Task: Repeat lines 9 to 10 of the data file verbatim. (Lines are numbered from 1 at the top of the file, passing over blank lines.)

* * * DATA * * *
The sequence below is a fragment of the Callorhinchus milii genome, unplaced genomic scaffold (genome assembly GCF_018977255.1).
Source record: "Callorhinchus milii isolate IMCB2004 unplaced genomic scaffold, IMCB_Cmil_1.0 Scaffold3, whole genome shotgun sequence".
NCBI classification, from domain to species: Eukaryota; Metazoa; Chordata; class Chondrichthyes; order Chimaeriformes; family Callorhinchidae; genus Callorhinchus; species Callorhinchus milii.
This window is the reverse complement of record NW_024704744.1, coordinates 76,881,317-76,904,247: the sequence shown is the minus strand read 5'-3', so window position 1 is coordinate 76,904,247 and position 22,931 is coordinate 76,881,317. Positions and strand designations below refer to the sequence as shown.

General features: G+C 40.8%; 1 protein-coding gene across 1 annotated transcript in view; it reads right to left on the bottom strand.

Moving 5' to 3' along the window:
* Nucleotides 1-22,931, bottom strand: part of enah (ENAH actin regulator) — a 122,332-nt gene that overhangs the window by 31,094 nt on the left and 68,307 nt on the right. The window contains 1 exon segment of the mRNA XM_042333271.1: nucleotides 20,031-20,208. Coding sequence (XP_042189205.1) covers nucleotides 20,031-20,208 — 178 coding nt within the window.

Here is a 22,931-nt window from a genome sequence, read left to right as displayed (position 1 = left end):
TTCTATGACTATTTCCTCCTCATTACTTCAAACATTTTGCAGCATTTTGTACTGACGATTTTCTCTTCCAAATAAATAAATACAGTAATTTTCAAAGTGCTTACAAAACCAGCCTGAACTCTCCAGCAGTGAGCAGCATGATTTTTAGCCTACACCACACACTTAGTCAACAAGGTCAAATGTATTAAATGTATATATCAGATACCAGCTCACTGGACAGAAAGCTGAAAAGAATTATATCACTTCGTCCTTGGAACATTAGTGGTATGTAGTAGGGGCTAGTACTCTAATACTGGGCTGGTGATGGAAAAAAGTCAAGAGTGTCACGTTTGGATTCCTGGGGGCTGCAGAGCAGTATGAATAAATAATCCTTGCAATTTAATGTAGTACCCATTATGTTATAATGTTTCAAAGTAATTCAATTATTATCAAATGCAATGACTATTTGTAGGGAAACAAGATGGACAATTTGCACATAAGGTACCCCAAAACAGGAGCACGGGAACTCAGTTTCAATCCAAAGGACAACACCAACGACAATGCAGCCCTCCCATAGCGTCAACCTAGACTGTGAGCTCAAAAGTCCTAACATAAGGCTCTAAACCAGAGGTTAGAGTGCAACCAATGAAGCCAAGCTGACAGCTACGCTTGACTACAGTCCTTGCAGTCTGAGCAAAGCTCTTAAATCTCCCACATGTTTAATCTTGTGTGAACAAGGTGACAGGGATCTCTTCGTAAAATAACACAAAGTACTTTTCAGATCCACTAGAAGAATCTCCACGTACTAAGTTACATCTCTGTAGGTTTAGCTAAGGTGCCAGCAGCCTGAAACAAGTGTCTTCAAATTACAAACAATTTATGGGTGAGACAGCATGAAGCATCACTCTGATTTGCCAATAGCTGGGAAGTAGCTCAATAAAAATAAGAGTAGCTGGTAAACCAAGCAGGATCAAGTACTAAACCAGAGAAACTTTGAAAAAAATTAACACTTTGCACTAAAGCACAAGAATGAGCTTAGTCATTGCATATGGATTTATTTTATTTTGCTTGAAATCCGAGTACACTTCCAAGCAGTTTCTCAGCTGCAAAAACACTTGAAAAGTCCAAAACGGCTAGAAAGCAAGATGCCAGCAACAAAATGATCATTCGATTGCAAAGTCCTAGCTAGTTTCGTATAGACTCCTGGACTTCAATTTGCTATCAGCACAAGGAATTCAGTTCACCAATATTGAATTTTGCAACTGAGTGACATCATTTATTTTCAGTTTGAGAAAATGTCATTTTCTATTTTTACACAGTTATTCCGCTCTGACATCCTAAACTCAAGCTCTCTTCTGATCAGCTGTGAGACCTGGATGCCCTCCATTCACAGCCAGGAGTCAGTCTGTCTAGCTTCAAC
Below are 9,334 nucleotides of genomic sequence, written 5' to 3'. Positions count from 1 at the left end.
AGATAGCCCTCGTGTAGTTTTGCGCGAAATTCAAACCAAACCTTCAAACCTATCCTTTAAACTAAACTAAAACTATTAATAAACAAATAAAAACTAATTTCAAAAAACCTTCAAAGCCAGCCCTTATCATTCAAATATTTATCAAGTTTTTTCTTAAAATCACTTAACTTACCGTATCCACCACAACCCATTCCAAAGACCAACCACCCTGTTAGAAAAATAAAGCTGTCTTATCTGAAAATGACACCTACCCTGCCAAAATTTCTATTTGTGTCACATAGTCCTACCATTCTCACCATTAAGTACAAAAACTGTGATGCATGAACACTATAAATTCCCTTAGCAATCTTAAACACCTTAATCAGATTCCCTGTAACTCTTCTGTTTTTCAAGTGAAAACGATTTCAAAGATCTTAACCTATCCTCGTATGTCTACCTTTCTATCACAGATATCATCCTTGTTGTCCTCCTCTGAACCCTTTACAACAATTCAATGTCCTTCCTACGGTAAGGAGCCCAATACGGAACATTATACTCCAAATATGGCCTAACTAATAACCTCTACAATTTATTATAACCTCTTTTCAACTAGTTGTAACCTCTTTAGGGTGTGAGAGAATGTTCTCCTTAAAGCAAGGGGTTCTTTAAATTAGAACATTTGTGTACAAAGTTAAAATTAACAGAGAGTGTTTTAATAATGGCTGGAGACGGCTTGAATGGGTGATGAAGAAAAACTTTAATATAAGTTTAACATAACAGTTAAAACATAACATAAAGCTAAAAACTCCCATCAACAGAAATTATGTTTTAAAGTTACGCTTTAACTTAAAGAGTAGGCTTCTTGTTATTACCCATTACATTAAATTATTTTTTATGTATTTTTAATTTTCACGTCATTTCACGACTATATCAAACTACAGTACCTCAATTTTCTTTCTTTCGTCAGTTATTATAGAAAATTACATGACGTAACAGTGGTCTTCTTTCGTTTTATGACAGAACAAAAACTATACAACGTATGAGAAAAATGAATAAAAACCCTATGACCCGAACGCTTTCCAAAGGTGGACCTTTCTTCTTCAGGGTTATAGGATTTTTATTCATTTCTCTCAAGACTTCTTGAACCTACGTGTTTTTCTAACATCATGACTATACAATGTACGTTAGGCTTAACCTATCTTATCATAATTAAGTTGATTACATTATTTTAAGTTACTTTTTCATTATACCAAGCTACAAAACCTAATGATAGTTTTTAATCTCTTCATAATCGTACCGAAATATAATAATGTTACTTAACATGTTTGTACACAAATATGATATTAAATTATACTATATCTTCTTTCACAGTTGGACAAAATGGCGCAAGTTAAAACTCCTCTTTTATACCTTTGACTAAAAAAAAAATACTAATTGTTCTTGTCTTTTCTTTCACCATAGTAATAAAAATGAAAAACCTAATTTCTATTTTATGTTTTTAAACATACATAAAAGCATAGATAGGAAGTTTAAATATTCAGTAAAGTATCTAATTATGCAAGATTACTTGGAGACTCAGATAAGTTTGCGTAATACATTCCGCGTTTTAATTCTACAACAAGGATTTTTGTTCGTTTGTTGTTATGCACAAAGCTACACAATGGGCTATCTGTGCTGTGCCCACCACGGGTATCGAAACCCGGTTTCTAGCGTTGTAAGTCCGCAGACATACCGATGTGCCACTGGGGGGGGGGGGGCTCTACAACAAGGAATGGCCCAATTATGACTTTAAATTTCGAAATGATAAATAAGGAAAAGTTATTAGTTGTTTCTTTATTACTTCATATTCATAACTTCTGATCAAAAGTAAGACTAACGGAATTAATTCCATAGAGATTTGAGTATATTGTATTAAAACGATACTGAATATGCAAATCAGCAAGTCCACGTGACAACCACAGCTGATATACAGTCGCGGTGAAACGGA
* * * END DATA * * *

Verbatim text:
TTCTATGACTATTTCCTCCTCATTACTTCAAACATTTTGCAGCATTTTGTACTGACGATTTTCTCTTCCAAATAAATAAATACAGTAATTTTCAAAGTGCTTACAAAACCAGCCTGAACTCTCCAGCAGTGAGCAGCATGATTTTTAGCCTACACCACACACTTAGTCAACAAGGTCAAATGTATTAAATGTATATATCAGATACCAGCTCACTGGACAGAAAGCTGAAAAGAATTATATCACTTCGTCCTTGGAACATTAGTGGTATGTAGTAGGGGCTAGTACTCTAATACTGGGCTGGTGATGGAAAAAAGTCAAGAGTGTCACGTTTGGATTCCTGGGGGCTGCAGAGCAGTATGAATAAATAATCCTTGCAATTTAATGTAGTACCCATTATGTTATAATGTTTCAAAGTAATTCAATTATTATCAAATGCAATGACTATTTGTAGGGAAACAAGATGGACAATTTGCACATAAGGTACCCCAAAACAGGAGCACGGGAACTCAGTTTCAATCCAAAGGACAACACCAACGACAATGCAGCCCTCCCATAGCGTCAACCTAGACTGTGAGCTCAAAAGTCCTAACATAAGGCTCTAAACCAGAGGTTAGAGTGCAACCAATGAAGCCAAGCTGACAGCTACGCTTGACTACAGTCCTTGCAGTCTGAGCAAAGCTCTTAAATCTCCCACATGTTTAATCTTGTGTGAACAAGGTGACAGGGATCTCTTCGTAAAATAACACAAAGTACTTTTCAGATCCACTAGAAGAATCTCCACGTACTAAGTTACATCTCTGTAGGTTTAGCTAAGGTGCCAGCAGCCTGAAACAAGTGTCTTCAAATTACAAACAATTTATGGGTGAGACAGCATGAAGCATCACTCTGATTTGCCAATAGCTGGGAAGTAGCTCAATAAAAATAAGAGTAGCTGGTAAACCAAGCAGGATCAAGTACTAAACCAGAGAAACTTTGAAAAAAATTAACACTTTGCACTAAAGCACAAGAATGAGCTTAGTCATTGCATATGGATTTATTTTATTTTGCTTGAAATCCGAGTACACTTCCAAGCAGTTTCTCAGCTGCAAAAACACTTGAAAAGTCCAAAACGGCTAGAAAGCAAGATGCCAGCAACAAAATGATCATTCGATTGCAAAGTCCTAGCTAGTTTCGTATAGACTCCTGGACTTCAATTTGCTATCAGCACAAGGAATTCAGTTCACCAATATTGAATTTTGCAACTGAGTGACATCATTTATTTTCAGTTTGAGAAAATGTCATTTTCTATTTTTACACAGTTATTCCGCTCTGACATCCTAAACTCAAGCTCTCTTCTGATCAGCTGTGAGACCTGGATGCCCTCCATTCACAGCCAGGAGTCAGTCTGTCTAGCTTCAAC
Below are 9,334 nucleotides of genomic sequence, written 5' to 3'. Positions count from 1 at the left end.